In the two decades since, Scorsese, like many of his generational colleagues (Woody Allen, Francis Ford Coppola, William Friedkin), has depended largely on independent financing, much of it from longtime patron Graham King, who produced/and or co-financed “Gangs of New York,” “The Aviator,” “The Departed” and “Hugo.” King has a stake in “Silence,” which he helped shepherd since 2001, but his ultimate involvement in the production is uncertain. “It’s an issue of what makes sense at that time,” said Scorsese, whose frequent collaborator Emma Koskoff (a producer on “Wolf of Wall Street” and executive producer on “Hugo”) will produce “Silence,” along with Irwin Winkler, Randall Emmett, George Furla, Vittorio Cecchi Gori and Barbara De Fina.

Asked whether he has any hesitation making a film about Catholicism at a moment when the Catholic Church has been making its most unflattering headlines since the reformation, Scorsese said: “Not at all. Certainly, it’s a religious subject, but the mystery that I’m talking about, Rodrigues’ conflict with himself, and the essence of Christianity — which is something I believe in strongly — is timeless, and has to do with who we are as human beings.”

Popular on Variety

More Film

  • (from left) Deckard Shaw (Jason Statham)

    Korea Box Office: ‘Hobbs & Shaw’ Topples ‘Exit,’ ‘Roar to Victory’  

    Opening on Wednesday, “Fast & Furious Presents: Hobbs & Shaw” debuted on top of the South Korean box office. Showing on some 1,311 screens nationwide, the UPI release earned $15.1 million from 2.03 million admissions over five days. That included the four-day National Liberation Day weekend. “The Battle: Roar to Victory” remained in second. The [...]

  • Tracy Morgan Netflix stand-up special

    Film News Roundup: Tracy Morgan Joins Eddie Murphy's 'Coming 2 America'

    In today’s film news roundup, Tracy Morgan and Michael Rooker book roles in major movies, and Gravitas buys “Christmas Break-In.” CASTINGS Tracy Morgan has signed on to appear in Eddie Murphy’s “Coming 2 America” sequel as the brother of Lesley Jones’ character. “Hustle & Flow” helmer Craig Brewer is directing the project with Murphy, Kevin [...]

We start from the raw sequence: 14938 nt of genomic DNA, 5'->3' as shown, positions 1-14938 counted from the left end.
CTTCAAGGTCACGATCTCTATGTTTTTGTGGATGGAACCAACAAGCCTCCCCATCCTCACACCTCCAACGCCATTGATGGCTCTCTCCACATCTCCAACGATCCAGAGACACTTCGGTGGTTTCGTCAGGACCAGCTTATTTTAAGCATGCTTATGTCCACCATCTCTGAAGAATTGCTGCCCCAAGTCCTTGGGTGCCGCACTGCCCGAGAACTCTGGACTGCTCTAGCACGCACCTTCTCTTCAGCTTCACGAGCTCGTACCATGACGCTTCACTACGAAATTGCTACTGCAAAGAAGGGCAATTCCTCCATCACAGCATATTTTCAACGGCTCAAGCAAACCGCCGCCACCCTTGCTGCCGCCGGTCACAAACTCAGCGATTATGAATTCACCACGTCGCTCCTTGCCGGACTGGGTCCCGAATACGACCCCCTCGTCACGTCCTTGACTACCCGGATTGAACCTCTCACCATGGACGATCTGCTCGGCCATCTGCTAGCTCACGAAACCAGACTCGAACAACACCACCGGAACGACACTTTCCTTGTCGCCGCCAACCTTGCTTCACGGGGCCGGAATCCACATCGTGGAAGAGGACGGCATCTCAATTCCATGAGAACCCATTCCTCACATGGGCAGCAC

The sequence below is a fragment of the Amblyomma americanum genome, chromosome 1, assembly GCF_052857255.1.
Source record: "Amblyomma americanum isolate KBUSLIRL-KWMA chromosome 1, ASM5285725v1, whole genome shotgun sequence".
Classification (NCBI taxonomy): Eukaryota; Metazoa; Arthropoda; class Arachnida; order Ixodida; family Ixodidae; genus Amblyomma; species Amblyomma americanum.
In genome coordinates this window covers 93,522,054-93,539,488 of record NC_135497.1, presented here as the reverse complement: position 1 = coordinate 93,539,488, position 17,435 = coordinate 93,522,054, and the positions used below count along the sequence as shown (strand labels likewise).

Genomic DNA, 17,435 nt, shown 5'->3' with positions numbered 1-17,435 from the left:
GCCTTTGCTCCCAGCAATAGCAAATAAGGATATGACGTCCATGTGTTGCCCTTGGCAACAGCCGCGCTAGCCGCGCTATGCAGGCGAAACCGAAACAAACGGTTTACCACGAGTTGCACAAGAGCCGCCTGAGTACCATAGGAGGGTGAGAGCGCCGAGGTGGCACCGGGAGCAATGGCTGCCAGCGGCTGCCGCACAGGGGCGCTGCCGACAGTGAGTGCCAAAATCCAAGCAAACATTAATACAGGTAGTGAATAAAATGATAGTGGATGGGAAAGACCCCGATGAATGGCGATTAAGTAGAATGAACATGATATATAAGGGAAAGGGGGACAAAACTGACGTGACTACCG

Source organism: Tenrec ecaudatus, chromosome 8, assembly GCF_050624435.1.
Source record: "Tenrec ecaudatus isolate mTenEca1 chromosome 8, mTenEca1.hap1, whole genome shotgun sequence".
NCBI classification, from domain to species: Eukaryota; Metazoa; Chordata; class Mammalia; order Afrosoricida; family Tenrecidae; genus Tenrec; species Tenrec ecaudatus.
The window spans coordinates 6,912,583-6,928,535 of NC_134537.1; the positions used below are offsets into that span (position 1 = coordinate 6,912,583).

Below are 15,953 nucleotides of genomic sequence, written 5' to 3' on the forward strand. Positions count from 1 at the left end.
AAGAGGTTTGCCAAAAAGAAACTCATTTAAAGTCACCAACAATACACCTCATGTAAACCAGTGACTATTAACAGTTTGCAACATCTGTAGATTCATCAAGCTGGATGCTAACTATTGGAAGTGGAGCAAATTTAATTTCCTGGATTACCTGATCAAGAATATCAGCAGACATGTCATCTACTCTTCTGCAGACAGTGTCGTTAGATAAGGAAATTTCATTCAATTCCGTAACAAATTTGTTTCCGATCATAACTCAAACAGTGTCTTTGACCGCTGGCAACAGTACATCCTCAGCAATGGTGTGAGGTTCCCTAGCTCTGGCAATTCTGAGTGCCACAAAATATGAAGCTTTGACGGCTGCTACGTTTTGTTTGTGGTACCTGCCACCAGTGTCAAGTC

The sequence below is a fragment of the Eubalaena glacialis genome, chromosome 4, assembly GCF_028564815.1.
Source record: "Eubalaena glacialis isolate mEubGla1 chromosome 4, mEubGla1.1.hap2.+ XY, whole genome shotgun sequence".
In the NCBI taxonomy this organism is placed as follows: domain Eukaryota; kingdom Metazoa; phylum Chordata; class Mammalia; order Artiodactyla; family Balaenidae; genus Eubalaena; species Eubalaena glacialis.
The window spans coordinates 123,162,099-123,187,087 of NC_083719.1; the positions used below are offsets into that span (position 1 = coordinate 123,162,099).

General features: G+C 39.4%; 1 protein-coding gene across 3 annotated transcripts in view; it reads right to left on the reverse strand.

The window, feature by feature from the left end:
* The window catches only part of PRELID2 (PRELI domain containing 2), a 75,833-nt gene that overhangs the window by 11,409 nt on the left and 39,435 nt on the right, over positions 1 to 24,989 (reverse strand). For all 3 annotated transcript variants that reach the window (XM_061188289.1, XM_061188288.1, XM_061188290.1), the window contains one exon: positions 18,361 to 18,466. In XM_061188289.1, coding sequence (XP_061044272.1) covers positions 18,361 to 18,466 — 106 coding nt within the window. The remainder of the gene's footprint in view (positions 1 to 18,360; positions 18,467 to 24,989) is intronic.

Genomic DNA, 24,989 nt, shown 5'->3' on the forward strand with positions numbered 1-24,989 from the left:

• Spider-Man Far From Home

    'Spider-Man: Far From Home' Gets Re-Release With New Scene

    Sony Pictures is re-releasing “Spider-Man: Far From Home” with a new action scene. Starting Aug. 29, a new extended cut, featuring four minutes of a never-before-seen action sequence, will be released in theaters in the United States and Canada. The film will also be available in IMAX and large formats in select locations. “Spider-Man: Far [...]

  • Matthew Modine

    Supporters Back Matthew Modine After Clumsy Joke at SAG-AFTRA Meeting

    More than 100 women, including Ellen Barkin and Allison Janney, have voiced support for Matthew Modine’s campaign for SAG-AFTRA presidency, following a joke at a SAG-AFTRA meeting that some decried as misogynist. With voting set to conclude on Aug. 28, the campaigns have featured vitriolic attacks between supporters of Modine, secretary-treasurer Jane Austin and incumbent [...]

  • Lady Gaga

    Variety Earns 14 Folio: Eddie & Ozzie Award Nominations

    Variety has received 14 Folio: Eddie & Ozzie award nominations for its coverage of the entertainment industry over the past year. The awards gala, which will take place at The Hilton Midtown in New York City on Oct. 30, celebrates publications that have demonstrated impressive investigative journalism, in addition to thoughtful digital and print design. [...]

  • WGA Agents Packaging Fight Placeholder

    Writers Guild Withdraws State Suit Against Agencies, Refiles in Federal Court

    The Writers Guild of America has withdrawn its state court suit against WME, CAA, UTA and ICM Partners alleging packaging fees are illegal and re-filed suit in federal court. The WGA also responded to antitrust claims brought against the guild by the three agencies. Those agency suits alleged that the WGA abused its power in [...]

  • Tim Roth to Receive Honorary Heart

    Tim Roth to Receive Honorary Heart of Sarajevo Award

    British actor Tim Roth is to receive the Honorary Heart of Sarajevo Award in recognition of his “exceptional contribution to the art of film.” The ceremony at the Sarajevo Film Festival will be held on Tuesday. He will hold a masterclass on the same day. His first screen role was the lead in the controversial [...]

More From Our Brands

Access exclusive content